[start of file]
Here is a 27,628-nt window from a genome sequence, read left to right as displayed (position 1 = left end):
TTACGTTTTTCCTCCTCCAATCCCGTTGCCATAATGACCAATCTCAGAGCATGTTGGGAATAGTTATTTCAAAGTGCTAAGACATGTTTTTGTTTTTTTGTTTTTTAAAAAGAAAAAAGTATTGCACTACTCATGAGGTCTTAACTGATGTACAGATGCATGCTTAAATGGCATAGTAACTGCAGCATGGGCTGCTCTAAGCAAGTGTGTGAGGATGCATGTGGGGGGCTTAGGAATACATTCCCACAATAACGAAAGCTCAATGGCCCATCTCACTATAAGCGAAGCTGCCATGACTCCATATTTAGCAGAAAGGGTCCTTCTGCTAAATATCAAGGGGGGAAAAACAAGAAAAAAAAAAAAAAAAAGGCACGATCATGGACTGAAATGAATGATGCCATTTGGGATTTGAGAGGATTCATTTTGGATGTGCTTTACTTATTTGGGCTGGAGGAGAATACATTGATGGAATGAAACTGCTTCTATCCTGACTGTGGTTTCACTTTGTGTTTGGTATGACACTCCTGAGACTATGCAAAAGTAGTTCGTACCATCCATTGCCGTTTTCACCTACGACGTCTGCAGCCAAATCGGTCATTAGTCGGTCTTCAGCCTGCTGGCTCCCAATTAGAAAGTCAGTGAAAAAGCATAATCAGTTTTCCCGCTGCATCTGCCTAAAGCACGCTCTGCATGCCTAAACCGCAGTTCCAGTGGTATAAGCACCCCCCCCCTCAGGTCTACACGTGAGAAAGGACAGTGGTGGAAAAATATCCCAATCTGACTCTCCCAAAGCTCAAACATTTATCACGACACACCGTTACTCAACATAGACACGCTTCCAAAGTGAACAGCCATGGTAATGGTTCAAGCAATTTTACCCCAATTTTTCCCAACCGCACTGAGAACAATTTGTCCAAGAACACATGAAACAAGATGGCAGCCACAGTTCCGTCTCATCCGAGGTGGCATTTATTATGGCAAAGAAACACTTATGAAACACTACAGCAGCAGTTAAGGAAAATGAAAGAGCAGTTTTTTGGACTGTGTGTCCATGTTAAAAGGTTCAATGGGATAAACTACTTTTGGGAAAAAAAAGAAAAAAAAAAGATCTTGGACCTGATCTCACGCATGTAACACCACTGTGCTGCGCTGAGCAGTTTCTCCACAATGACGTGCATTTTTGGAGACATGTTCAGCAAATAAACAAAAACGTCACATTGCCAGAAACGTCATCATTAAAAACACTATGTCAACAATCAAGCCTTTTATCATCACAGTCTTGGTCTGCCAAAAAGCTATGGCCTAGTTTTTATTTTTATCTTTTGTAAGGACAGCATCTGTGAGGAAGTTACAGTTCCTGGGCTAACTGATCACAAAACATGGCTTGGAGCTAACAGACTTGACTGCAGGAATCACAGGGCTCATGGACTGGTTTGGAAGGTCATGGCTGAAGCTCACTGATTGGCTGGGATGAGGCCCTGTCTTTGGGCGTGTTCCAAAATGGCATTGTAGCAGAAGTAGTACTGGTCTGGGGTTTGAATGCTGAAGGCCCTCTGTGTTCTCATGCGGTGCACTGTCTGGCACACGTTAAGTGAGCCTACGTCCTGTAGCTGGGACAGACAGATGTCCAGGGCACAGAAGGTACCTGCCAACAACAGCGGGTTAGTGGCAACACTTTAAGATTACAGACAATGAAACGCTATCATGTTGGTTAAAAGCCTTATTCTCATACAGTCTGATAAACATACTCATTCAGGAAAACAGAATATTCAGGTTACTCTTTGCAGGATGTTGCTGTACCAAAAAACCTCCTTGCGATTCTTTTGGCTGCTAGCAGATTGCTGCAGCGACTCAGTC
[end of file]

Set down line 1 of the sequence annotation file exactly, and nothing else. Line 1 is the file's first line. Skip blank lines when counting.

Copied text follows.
Here is a 27,628-nt window from a genome sequence, read left to right as displayed (position 1 = left end):